Global fight against corruption crucial to achieving sustainable development, UN forum told

2 November 2015

Ending corruption is vital to efforts to achieve sustainable development, United Nations Secretary-General Ban Ki-moon told the world’s largest anti-corruption forum, which began today in St. Petersburg, Russia.

“The world counts on you to take bold decisions and act decisively to strengthen the global fight against corruption and bribery,” Mr. Ban told more than 1,000 participants gathered for the Sixth Session of the Conference of the States Parties to the UN Convention against Corruption.

In a message delivered by the Executive Director of the UN Office on Drugs and Crime (UNODC), Yury Fedotov, the Secretary-General underlined that ending corruption and bribery is crucial for achieving the 2030 Agenda for Sustainable Development, adopted in September by Member States to wipe out poverty, fight inequality and tackle climate over the next 15 years.

“The 17 Sustainable Development Goals contain the promise of a better collective future for people and planet, and they address the potential challenges that can impede our progress,” he stated. “One such threat is highlighted in Goal 16, which calls for substantial reductions in corruption and bribery in all its forms.”

He also noted that across the globe, corruption and bribery “devastates lives.”

“No country is immune; everyone suffers,” he stated, adding that the malicious impact of corruption makes people’s lives more expensive; it erodes consumer confidence and business credibility; it depletes public funds and destroys prospects for a fair society. Corruption also facilitates other crimes, including human and illegal wildlife trafficking, and terrorism.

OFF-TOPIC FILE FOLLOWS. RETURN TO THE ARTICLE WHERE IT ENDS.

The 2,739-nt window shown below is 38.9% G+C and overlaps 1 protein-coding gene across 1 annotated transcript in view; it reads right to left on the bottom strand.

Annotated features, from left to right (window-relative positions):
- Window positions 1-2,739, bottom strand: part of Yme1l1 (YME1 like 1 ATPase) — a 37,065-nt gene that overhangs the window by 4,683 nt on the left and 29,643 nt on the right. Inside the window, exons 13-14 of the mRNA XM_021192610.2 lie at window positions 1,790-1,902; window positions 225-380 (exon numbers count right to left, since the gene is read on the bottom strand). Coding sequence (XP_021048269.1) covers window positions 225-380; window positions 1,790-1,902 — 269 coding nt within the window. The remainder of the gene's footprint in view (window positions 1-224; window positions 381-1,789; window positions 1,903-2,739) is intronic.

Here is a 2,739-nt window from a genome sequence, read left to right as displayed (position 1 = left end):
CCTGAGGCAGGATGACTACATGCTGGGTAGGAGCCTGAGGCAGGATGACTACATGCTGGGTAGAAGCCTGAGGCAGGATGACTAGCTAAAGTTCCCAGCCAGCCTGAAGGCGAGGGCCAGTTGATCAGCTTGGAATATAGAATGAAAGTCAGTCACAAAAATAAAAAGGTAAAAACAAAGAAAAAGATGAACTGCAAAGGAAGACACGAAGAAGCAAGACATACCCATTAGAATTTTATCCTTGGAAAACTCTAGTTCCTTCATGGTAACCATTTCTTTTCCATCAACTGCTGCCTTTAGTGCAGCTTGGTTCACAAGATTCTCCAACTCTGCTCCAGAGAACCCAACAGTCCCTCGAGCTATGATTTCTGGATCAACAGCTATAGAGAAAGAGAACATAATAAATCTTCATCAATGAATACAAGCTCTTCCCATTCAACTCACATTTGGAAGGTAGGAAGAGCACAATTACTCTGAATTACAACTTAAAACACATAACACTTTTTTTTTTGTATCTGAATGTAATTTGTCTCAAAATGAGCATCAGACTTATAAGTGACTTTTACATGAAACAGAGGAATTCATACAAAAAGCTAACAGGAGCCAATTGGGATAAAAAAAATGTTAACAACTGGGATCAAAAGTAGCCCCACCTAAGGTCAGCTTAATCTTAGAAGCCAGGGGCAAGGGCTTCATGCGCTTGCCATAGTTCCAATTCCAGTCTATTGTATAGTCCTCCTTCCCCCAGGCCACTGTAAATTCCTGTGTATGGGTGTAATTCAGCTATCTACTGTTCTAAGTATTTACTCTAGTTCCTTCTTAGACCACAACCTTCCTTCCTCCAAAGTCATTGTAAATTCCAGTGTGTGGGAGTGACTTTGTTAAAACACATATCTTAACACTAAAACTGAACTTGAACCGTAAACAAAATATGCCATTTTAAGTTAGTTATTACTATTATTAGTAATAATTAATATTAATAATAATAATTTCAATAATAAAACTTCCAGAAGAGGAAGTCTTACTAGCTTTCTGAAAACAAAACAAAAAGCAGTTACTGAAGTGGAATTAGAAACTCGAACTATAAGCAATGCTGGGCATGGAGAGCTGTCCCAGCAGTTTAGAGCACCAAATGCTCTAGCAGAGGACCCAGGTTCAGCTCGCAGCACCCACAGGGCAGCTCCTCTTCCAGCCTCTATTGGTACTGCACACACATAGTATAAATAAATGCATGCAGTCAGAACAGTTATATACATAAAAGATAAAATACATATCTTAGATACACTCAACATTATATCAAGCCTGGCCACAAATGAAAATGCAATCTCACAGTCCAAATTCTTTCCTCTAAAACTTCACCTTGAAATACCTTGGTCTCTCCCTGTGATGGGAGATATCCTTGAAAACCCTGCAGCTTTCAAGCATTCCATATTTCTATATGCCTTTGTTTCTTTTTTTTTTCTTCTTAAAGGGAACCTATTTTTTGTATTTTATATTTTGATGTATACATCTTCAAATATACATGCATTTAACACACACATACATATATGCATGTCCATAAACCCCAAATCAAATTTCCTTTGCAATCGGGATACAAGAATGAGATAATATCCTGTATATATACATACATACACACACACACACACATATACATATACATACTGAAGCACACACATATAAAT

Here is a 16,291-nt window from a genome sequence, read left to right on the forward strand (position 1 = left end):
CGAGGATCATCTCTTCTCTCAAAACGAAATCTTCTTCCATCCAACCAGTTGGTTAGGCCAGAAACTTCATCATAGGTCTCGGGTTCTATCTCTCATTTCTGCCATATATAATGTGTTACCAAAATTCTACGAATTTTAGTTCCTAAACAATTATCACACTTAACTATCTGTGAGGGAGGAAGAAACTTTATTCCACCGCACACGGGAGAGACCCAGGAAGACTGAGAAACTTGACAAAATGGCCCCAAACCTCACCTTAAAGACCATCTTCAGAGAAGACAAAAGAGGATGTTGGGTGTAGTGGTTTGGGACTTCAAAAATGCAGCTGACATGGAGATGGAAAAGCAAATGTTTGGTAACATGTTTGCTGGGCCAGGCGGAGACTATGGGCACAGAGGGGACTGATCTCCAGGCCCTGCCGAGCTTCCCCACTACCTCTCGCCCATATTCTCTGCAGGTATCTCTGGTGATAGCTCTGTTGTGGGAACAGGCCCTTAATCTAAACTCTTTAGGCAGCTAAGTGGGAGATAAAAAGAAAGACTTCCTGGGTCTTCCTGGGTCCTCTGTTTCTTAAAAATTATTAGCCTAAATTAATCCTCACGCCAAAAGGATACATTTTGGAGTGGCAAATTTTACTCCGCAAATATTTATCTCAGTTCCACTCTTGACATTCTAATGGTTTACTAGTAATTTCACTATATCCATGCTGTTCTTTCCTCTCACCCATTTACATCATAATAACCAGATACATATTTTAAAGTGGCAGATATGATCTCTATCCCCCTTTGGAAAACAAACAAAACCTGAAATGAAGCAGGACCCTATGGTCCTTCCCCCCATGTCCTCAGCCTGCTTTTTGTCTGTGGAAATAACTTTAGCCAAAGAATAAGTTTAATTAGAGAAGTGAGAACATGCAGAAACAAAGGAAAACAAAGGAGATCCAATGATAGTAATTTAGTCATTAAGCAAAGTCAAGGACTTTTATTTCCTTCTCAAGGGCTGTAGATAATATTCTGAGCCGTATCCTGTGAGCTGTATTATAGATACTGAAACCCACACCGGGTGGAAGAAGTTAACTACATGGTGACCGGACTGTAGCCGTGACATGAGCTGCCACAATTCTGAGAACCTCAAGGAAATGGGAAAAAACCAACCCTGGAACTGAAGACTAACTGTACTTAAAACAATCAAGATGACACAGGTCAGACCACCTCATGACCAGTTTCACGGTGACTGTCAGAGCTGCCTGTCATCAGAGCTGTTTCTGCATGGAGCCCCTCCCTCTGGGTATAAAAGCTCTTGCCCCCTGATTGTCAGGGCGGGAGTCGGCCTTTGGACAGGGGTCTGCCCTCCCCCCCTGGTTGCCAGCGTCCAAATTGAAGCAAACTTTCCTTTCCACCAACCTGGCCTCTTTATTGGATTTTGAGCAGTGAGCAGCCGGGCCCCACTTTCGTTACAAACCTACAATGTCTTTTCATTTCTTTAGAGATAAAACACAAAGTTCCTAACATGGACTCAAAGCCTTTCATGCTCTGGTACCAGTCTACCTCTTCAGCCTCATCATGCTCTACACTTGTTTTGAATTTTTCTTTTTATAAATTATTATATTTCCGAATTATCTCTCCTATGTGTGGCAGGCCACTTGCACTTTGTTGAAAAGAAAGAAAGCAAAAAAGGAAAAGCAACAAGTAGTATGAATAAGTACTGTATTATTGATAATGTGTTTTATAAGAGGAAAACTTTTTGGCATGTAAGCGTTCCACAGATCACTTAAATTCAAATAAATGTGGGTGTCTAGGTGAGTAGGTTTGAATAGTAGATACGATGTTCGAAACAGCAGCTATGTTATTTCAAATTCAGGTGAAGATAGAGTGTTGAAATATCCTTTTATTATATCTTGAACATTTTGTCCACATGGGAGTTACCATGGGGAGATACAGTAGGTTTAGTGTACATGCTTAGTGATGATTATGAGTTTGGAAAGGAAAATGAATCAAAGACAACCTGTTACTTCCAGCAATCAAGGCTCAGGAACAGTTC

“Our ultimate goal must be to turn hands thrust out in hope of payment into hands joined together against this pernicious crime,” he continued. “Let us forcefully convey the message that when bribes are paid, everyone counts the cost.”

Adopted in 2003, the UN Convention against Corruption is the only legally binding universal anti-corruption instrument. The treaty, which currently has 177 States Parties, covers five main areas: prevention, criminalization and law enforcement measures, international cooperation, asset recovery, and technical assistance and information exchange.

In his opening address, Mr. Fedotov stressed that there was need to ensure that public resources go where they are supposed to go. He also underscored the Convention’s strength as “a solid platform for engaging the private sector as a key partner in the fight against corruption and in global action to achieve sustainable development outcomes.”

Other speakers at the forum included the Chief of Staff of the Executive Office of the President of Russia, Sergey Ivanov, who delivered the statement of President Vladimir Putin, and Russian Minister of Justice Alexander Konovalov, as well as a number of other ministers and high-level delegates from across the world.

Over the course of this week, more than 30 side events are scheduled to be held on the margins of the conference on how to better tackle corruption.

Prior to the official opening of the conference, participants observed a moment of silence for those who died in Saturday’s plane crash in Egypt’s Sinai region. The plane was travelling between Sharm el-Sheikh and St. Petersburg when it went down.


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